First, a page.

Forbidden: 6 Things You Didn't Know About Bay Area Thrash's Second-Wave Standouts | Page 2 | Revolver

Forbidden: 6 Things You Didn't Know About Bay Area Thrash's Second-Wave Standouts

From Robb Flynn's school-cafeteria jams to Paul Bostaph replacing his cousin on drums
forbidden-press.jpg, paulbostaphdrums.com
Courtesy of paulbostaphdrums.com

New to the Revolver store are exclusive colored vinyl editions of Forbidden's first two albums, Forbidden Evil and Twisted Into Form. They're limited to 250 each so get yours before they're gone!

Forbidden made their mark on the world of thrash just as you would expect — hard and fast. The band came roaring out of the gate in 1988 with their seminal Combat debut, Forbidden Evil, and followed it up two years later with the equally fierce, if also more techy and varied, Twisted Into Form. And while they've experienced starts and stops since (their most recent full-length was 2010's Omega Wave) Forbidden's first two albums remain primal slices of second-wave Bay Area thrash, on par with peers like Testament and Death Angel, and worthy successors to the early works of pioneers like Metallica and Exodus.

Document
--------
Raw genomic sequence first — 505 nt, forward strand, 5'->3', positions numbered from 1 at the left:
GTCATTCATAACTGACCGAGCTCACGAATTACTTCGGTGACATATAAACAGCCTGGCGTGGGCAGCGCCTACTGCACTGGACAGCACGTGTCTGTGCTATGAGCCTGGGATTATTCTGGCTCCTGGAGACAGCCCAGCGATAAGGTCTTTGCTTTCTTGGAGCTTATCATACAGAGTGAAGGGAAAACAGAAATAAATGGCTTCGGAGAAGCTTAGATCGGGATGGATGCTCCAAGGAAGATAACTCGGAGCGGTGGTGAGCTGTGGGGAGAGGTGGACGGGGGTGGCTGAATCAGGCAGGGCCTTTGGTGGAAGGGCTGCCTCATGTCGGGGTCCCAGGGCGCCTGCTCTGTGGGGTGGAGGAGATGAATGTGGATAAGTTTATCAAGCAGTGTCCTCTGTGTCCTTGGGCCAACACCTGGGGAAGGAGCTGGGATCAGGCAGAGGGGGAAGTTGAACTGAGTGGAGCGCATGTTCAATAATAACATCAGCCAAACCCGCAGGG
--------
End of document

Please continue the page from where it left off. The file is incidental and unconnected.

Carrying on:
Revolver recently spoke with Forbidden drummer Paul Bostaph, who manned the kit on Forbidden Evil and Twisted Into Form — before going on to play with Slayer, Exodus and Testament, among others. In addition to reminiscing about his time in the band, Bostaph also offered up plenty of behind-the-scenes stories and anecdotes about Forbidden's earliest days, as well as some of the hijinks that occurred around the making of both albums. With that in mind, here's six things you probably didn't know about Forbidden.

1. When Forbidden formed, most of the band was still in high school — including future Machine Head bandleader Robb Flynn
"I joined Forbidden when I was about 20," Bostaph recalls, a fact that made him something of the band's elder statesman considering that most of his bandmates — including founding guitarist Robb Flynn (who co-wrote Forbidden Evil's title-track, "Chalice of Blood" and "As Good As Dead," but left before its recording to join Vio-lence), guitarist Craig Locicero and original bassist John Tegio — weren't even out of high school.